Which Joe gave his name to ‘sloppy joes’? We look at five interesting sandwiches and their lexical origins.
1An edible mushroom.‘we ordered a side of champignons’
- 1.1British short for fairy ring champignon
- ‘I ordered a salad and a pancake with chicken, ham, yellow cheese and champignons.’
- ‘My mind, firing on all cylinders, entertained these notions and more, delirious as I was with cabin fever, lack of social interaction, and those strange pointy champignons I had consumed earlier.’
- ‘These included containers of prawns, mussels, clams, bacon, capsicum (both red and green), cauliflower, champignons, onion, carrot, peas plus more.’
- ‘Drink wine, eat duck, eat potatoes cooked in duck fat and champignons, followed by the best Buche de Noel in the world (details to follow, one day, I hope).’
- ‘It's because the guy on the phone doesn't know that a champignon and a mushroom is one and the same thing.’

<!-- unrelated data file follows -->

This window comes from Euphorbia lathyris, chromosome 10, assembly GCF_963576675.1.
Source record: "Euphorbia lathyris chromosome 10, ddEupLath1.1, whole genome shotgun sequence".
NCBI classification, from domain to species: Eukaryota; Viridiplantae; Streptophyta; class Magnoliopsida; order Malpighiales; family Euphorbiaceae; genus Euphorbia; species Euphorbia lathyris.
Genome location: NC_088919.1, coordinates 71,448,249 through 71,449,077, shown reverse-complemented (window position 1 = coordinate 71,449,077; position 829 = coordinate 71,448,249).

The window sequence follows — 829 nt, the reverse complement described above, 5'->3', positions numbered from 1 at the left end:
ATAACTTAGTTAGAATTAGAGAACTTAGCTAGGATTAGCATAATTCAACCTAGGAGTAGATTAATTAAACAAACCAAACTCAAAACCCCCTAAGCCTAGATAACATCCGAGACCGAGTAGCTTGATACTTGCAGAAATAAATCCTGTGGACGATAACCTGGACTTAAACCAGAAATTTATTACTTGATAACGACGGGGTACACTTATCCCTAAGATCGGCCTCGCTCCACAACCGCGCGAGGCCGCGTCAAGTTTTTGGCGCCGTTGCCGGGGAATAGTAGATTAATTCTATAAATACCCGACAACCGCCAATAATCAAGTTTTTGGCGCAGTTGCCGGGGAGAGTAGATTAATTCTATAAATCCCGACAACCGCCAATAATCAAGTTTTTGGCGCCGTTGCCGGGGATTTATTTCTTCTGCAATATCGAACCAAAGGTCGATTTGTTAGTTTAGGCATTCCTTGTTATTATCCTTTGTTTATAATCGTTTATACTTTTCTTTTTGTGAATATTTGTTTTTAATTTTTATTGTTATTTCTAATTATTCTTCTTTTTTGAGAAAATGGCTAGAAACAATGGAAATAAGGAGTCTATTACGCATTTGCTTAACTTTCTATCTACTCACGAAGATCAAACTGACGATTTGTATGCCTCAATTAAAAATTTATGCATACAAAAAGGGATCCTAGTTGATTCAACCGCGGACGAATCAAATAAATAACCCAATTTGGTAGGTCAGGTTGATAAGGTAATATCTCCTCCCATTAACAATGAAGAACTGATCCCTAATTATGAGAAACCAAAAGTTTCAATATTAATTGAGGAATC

- ‘The British mushroom which was most dried in former times was the champignon or fairy ring mushroom.’
- ‘We put in the sautéed champignons.’
- ‘The evening's set menu kicked off with a light champignon soup - only spoons required.’
- ‘A combination of bamboo heart, black fungus, dried black mushrooms, fresh champignons and dried seaweed known as ‘fat chye’ are sometimes referred to as Vegetables Deluxe.’
- ‘For mains, Madame chose the pepper steak, which was presented to her order, while I went for the pork fillets, stuffed with champignons and pancake potatoes.’
Late 16th century: from French, diminutive of Old French champagne ‘open country’ (see champaign).
We take a look at several popular, though confusing, punctuation marks.
From Afghanistan to Zimbabwe, discover surprising and intriguing language facts from around the globe.
The definitions of ‘buddy’ and ‘bro’ in the OED have recently been revised. We explore their history and increase in popularity.